We elaborate on the consumption capital asset pricing model (CCAPM) to reveal a set of underlying forces that determine asset returns. We use generalized preferences, allow for labor-leisure choice, a broad asset portfolio, and holding international claims. A calibration of the model with US data learns that excess stock and bond returns can be replicated. At the same time, however, the riskfree interest rate generally appears to be mispriced, consistent with Weil (1989). Additional results show that in general two optimal values of the intertemporal substitution parameter correspond with a specified coefficient of risk aversion. Tests that assess the dynamic properties of the model yield mixed results, but are most favorable when home bias is allowed.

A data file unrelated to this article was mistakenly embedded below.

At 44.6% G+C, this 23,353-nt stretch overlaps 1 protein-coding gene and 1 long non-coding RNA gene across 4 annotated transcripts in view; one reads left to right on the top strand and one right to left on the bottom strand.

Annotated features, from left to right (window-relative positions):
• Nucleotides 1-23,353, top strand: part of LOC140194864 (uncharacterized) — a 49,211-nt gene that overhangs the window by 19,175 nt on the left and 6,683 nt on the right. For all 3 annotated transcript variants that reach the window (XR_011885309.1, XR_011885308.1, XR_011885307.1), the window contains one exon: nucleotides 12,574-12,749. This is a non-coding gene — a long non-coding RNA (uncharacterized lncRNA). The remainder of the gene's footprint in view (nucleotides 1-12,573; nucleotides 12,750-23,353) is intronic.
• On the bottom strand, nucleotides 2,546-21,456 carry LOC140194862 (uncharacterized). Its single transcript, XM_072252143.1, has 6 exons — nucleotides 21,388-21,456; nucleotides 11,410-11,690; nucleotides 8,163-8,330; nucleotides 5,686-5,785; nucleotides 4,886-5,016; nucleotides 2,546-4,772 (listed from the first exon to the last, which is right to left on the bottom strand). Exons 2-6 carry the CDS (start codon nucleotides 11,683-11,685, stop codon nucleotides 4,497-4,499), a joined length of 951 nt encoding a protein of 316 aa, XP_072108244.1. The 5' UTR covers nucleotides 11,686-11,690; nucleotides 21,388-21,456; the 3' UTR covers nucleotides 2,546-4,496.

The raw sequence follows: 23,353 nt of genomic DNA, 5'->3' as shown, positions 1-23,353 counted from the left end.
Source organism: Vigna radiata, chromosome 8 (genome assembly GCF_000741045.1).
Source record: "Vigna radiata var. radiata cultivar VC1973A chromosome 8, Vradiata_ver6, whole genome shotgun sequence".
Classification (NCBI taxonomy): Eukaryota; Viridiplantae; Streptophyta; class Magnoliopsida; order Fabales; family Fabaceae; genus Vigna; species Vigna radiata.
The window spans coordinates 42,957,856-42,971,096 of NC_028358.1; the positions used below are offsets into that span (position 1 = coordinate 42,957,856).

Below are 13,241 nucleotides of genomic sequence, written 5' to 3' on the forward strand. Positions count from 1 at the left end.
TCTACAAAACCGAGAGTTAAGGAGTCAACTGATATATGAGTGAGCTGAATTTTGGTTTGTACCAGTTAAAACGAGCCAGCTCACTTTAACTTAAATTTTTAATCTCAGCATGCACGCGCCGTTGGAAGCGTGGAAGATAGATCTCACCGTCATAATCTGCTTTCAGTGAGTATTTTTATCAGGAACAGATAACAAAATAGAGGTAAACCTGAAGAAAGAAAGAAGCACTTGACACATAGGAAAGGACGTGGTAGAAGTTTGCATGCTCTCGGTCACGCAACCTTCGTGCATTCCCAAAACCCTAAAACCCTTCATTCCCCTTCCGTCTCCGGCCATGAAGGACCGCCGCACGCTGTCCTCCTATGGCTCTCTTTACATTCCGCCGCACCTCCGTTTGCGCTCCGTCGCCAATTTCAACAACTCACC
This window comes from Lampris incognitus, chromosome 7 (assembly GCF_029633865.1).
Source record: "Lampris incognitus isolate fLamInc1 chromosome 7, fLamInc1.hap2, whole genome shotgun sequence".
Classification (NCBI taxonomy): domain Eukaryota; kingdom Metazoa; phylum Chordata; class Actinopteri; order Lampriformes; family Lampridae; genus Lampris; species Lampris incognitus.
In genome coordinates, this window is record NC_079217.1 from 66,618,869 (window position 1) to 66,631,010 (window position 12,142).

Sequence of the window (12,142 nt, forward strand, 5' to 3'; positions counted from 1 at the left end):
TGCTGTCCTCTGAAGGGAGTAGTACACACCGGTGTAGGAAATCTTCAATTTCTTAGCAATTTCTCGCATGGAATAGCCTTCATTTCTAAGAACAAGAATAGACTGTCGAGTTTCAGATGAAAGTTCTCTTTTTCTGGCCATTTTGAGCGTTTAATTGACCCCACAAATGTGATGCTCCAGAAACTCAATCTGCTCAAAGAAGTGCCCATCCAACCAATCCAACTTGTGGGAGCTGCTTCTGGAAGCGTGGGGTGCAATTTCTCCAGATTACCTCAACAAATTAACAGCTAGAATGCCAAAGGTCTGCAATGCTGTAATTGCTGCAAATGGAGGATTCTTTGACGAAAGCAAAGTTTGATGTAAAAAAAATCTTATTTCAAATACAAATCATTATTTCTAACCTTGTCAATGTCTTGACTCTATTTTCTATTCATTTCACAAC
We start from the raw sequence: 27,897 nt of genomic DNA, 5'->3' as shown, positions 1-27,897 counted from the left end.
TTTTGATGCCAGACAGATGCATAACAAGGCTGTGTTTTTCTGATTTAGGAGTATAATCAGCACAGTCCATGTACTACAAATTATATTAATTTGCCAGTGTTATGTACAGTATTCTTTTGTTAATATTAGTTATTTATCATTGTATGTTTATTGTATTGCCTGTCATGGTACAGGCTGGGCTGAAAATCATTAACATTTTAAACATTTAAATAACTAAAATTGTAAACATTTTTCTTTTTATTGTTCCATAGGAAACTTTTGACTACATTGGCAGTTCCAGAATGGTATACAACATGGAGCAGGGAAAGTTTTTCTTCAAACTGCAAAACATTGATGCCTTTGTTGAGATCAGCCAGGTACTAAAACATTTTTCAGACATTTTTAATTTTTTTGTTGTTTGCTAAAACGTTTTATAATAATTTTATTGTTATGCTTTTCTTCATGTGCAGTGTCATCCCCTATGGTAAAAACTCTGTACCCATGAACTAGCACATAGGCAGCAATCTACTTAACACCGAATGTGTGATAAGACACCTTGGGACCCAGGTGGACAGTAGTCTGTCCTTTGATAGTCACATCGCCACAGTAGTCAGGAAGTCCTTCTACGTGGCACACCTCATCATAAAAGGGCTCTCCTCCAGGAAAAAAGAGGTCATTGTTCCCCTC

Review of Quantitative Finance and Accounting – Springer Journals
Published: Oct 3, 2004
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